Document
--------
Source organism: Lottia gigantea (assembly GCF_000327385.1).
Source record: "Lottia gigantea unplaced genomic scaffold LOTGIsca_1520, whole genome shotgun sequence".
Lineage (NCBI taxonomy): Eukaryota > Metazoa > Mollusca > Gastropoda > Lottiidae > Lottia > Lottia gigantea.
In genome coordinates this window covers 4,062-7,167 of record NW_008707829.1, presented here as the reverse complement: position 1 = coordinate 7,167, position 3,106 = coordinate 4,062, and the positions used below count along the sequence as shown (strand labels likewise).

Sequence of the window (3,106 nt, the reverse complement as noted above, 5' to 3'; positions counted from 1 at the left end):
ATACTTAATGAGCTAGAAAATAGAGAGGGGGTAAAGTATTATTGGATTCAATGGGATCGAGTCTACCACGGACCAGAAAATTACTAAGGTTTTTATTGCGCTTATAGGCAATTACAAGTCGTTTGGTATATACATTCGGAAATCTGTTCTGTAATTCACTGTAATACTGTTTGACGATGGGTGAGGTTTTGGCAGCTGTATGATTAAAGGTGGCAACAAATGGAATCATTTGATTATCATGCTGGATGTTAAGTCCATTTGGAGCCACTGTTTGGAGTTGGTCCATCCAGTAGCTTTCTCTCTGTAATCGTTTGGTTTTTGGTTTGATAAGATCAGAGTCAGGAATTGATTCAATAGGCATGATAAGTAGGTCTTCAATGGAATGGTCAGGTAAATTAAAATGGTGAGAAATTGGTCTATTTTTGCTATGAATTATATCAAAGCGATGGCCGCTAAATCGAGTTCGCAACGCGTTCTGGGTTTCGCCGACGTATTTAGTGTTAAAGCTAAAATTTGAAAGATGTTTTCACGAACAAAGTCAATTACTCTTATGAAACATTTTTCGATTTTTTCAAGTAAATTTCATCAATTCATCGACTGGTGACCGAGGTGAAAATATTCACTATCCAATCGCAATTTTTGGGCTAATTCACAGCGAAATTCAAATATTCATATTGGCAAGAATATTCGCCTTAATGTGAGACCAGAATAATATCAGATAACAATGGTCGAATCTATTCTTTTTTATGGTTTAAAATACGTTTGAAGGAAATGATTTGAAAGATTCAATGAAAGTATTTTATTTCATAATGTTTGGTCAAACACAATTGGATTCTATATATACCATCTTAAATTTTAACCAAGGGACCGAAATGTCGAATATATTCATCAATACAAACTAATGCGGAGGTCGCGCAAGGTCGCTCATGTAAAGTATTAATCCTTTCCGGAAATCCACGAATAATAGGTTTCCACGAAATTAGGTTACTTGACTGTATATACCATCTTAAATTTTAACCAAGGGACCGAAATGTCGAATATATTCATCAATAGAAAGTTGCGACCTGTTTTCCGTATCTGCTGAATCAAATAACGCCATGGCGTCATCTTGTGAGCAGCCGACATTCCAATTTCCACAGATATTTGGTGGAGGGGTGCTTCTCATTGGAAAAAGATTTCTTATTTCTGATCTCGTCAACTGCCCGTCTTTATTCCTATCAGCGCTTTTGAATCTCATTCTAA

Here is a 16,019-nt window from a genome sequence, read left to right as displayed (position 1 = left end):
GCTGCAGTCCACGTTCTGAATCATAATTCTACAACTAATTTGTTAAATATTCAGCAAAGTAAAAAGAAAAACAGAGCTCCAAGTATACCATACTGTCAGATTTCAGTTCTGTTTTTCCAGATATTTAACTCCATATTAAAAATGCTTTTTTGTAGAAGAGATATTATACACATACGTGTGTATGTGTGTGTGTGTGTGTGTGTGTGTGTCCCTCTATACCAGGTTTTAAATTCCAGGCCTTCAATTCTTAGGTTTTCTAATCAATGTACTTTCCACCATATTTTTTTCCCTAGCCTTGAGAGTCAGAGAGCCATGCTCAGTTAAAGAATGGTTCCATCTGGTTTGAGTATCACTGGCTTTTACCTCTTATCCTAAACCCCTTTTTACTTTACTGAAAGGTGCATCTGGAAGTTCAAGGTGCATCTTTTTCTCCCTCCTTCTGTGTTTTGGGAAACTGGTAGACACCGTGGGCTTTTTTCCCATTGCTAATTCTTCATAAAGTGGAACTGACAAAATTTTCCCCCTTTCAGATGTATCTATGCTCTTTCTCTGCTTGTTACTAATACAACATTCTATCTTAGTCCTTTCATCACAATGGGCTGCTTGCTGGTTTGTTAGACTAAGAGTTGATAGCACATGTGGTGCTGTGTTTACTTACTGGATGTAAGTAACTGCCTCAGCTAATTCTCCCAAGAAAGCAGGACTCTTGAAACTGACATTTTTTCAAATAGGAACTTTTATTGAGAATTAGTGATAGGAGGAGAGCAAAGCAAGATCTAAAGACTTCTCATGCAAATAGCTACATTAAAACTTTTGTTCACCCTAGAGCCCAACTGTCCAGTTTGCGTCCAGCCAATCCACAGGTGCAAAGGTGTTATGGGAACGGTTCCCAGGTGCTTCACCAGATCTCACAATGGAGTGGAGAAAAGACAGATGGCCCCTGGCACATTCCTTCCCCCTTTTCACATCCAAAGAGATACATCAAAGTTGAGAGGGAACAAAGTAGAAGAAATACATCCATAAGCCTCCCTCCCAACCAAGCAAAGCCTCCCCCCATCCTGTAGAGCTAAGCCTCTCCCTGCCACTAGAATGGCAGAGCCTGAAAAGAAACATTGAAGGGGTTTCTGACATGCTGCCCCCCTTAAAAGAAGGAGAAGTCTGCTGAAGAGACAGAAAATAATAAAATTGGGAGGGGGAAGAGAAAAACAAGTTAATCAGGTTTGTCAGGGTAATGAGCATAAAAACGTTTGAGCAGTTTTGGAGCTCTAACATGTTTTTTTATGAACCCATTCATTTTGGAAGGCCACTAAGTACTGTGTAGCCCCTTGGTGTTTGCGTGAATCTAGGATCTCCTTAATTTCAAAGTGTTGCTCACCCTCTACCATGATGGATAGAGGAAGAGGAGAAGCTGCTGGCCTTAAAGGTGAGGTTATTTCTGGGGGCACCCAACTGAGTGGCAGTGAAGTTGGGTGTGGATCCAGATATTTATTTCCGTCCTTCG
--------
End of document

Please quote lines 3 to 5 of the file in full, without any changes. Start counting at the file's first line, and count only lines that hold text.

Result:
Lineage (NCBI taxonomy): Eukaryota > Metazoa > Mollusca > Gastropoda > Lottiidae > Lottia > Lottia gigantea.
In genome coordinates this window covers 4,062-7,167 of record NW_008707829.1, presented here as the reverse complement: position 1 = coordinate 7,167, position 3,106 = coordinate 4,062, and the positions used below count along the sequence as shown (strand labels likewise).

Sequence of the window (3,106 nt, the reverse complement as noted above, 5' to 3'; positions counted from 1 at the left end):